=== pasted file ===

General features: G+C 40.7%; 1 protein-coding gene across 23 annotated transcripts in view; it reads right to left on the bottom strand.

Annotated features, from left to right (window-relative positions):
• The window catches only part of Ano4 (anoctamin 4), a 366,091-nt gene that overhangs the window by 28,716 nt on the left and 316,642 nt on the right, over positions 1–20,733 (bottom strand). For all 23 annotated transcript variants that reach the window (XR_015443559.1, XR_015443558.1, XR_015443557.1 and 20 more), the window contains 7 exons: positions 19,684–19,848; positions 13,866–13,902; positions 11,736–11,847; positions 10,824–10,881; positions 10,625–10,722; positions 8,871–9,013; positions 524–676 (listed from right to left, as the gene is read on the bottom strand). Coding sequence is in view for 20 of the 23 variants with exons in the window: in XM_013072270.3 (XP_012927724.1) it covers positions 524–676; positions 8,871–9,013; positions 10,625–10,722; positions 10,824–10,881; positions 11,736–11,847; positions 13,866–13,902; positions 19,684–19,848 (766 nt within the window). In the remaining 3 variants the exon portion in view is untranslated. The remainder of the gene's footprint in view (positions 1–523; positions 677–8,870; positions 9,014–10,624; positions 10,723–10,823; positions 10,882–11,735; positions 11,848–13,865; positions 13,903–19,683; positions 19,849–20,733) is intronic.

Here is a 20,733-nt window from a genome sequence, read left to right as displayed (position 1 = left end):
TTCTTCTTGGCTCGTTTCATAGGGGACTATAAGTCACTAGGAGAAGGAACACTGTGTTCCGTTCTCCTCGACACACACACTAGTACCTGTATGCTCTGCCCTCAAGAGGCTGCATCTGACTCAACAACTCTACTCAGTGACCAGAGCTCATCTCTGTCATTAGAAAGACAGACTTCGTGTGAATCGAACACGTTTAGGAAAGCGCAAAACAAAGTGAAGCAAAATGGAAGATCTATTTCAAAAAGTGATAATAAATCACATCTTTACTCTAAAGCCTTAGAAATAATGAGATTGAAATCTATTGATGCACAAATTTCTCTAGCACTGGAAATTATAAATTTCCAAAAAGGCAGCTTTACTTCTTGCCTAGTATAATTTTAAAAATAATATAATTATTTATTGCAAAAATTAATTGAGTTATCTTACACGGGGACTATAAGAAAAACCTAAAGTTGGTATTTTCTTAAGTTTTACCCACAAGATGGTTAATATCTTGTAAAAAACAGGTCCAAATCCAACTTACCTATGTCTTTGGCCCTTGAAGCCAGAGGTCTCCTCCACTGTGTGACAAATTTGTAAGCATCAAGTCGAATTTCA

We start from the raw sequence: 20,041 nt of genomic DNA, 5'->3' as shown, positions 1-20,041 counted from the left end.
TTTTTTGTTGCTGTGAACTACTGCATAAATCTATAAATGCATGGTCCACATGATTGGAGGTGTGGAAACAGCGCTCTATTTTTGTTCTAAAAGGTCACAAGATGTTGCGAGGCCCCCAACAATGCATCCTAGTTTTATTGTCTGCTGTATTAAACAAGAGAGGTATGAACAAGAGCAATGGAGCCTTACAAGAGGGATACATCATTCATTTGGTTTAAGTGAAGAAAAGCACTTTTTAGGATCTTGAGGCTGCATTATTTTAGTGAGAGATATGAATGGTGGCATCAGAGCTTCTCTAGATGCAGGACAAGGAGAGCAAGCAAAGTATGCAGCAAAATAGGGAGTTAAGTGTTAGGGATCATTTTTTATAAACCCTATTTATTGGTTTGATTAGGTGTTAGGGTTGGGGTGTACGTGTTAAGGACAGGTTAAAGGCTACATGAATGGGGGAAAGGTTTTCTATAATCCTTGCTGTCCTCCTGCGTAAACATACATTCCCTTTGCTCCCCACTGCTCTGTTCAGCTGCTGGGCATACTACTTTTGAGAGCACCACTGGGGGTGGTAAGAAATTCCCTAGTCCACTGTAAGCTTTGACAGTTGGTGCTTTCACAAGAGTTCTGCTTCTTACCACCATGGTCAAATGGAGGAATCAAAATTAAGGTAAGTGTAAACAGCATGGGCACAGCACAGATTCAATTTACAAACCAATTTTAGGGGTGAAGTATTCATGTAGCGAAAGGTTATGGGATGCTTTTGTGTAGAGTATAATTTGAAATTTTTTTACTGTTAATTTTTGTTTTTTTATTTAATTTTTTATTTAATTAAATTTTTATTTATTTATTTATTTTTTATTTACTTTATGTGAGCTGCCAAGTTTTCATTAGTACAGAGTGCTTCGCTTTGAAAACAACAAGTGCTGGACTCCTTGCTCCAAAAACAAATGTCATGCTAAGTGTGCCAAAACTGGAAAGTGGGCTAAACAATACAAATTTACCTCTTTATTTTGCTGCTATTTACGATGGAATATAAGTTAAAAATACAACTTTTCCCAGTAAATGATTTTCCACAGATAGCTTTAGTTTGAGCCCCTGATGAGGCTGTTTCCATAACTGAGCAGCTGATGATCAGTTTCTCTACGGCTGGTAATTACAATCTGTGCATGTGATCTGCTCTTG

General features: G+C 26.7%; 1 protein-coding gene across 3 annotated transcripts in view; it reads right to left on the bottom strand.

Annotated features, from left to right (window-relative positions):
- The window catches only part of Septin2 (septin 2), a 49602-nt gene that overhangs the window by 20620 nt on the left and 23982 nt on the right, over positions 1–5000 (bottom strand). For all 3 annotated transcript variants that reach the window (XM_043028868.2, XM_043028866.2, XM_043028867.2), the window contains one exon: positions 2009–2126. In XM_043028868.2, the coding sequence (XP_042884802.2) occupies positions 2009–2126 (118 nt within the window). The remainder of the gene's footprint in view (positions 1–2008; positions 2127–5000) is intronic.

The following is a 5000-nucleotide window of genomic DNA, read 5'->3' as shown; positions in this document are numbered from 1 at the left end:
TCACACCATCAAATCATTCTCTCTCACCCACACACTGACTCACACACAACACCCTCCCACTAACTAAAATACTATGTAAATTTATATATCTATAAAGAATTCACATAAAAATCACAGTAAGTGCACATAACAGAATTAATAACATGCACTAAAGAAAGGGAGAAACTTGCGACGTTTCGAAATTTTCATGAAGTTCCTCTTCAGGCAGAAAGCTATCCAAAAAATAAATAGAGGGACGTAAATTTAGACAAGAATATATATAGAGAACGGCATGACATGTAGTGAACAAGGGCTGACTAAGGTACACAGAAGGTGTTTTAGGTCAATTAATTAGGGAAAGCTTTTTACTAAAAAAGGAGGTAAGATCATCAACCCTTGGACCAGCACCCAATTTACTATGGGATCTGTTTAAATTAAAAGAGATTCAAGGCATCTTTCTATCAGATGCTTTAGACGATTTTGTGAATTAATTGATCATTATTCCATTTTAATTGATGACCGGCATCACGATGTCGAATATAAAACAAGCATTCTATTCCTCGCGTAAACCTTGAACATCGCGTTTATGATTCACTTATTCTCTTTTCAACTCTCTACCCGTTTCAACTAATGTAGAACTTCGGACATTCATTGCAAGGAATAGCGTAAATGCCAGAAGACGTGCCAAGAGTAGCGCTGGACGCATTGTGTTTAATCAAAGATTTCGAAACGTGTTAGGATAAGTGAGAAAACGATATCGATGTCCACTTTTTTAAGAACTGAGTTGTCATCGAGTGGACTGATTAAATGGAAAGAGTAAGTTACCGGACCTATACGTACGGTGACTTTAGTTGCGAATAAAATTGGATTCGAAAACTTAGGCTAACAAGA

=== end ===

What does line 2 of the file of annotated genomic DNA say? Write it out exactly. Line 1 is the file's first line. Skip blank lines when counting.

Annotated features, from left to right (window-relative positions):